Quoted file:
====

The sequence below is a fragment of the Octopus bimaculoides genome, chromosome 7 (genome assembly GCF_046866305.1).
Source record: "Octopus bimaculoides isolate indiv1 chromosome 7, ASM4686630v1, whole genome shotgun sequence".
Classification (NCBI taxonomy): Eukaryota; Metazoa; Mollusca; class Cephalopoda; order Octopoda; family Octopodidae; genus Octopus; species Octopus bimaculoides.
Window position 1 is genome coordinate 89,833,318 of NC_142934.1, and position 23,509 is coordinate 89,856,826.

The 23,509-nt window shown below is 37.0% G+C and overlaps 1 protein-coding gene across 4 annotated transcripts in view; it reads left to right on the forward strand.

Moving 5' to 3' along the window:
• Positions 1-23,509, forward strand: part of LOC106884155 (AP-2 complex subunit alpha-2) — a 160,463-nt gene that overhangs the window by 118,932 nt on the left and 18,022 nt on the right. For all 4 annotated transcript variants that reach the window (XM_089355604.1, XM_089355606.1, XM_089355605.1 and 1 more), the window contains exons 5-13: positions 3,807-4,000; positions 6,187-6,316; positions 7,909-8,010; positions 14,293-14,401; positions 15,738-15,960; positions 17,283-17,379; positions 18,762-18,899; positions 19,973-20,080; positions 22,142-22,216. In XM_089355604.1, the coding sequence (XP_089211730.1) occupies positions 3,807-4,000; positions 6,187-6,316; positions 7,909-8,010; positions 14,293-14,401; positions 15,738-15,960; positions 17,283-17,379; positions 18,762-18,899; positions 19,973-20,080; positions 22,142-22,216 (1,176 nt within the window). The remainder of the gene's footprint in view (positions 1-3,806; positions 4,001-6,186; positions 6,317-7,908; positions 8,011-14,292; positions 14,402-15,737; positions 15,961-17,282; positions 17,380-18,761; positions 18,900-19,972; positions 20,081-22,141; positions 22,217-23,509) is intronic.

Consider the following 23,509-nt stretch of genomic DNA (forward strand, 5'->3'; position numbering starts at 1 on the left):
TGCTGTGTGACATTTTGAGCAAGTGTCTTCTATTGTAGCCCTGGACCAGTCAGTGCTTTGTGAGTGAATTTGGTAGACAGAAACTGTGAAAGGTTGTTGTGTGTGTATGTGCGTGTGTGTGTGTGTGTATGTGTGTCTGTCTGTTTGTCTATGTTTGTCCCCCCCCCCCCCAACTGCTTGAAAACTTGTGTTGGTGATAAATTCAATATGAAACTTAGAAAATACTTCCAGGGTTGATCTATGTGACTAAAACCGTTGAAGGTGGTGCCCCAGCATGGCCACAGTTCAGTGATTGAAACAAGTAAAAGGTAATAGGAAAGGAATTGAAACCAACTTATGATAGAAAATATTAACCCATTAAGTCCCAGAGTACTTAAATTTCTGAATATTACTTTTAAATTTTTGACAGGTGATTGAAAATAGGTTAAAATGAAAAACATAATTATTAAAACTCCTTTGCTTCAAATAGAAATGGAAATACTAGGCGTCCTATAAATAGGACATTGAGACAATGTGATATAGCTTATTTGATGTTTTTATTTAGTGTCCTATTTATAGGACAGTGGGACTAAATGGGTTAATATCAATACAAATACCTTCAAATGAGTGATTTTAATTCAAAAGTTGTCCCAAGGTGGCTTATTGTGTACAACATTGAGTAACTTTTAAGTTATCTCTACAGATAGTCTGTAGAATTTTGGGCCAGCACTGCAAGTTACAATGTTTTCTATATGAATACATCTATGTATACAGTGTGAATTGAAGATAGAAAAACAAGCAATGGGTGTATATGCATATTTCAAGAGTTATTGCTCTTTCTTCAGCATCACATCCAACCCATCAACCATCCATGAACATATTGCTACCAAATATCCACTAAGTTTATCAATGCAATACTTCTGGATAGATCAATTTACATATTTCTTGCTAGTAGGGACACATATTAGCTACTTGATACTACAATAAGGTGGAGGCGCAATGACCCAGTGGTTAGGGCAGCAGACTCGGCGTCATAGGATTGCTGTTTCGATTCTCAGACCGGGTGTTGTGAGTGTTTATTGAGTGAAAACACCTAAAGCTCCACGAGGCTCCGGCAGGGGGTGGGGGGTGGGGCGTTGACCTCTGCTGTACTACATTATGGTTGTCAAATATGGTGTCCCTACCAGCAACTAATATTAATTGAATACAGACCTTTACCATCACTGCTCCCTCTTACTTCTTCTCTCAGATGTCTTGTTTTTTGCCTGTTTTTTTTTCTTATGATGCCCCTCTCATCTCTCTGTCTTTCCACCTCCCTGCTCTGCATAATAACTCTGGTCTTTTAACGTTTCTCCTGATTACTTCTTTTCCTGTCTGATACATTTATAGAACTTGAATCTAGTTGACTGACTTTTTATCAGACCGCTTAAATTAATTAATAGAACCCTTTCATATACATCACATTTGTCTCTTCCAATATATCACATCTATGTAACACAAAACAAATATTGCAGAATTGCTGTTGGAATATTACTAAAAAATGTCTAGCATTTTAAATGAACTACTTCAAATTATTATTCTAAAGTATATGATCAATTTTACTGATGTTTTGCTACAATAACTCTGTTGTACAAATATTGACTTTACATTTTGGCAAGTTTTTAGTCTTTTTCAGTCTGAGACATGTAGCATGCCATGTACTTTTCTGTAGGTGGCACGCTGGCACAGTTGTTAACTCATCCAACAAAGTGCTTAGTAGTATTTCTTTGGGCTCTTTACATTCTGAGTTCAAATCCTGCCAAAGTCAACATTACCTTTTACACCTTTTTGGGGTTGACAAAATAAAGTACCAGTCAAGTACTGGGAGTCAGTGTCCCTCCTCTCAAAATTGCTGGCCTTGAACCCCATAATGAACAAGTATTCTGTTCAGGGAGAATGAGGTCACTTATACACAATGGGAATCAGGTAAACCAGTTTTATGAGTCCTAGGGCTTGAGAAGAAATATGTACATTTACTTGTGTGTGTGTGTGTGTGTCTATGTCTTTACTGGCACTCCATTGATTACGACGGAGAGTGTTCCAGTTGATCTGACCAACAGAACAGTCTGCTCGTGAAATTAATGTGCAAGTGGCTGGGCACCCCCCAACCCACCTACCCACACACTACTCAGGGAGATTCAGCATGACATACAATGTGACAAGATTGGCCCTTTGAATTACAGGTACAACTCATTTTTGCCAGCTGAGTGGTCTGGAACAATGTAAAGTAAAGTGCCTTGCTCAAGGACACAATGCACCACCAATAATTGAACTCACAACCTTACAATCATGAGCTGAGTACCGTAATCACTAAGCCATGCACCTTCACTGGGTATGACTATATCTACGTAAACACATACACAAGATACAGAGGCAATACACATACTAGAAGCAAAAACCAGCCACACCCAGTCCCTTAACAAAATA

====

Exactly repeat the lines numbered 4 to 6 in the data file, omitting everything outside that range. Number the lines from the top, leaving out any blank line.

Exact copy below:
Window position 1 is genome coordinate 89,833,318 of NC_142934.1, and position 23,509 is coordinate 89,856,826.

The 23,509-nt window shown below is 37.0% G+C and overlaps 1 protein-coding gene across 4 annotated transcripts in view; it reads left to right on the forward strand.

Moving 5' to 3' along the window: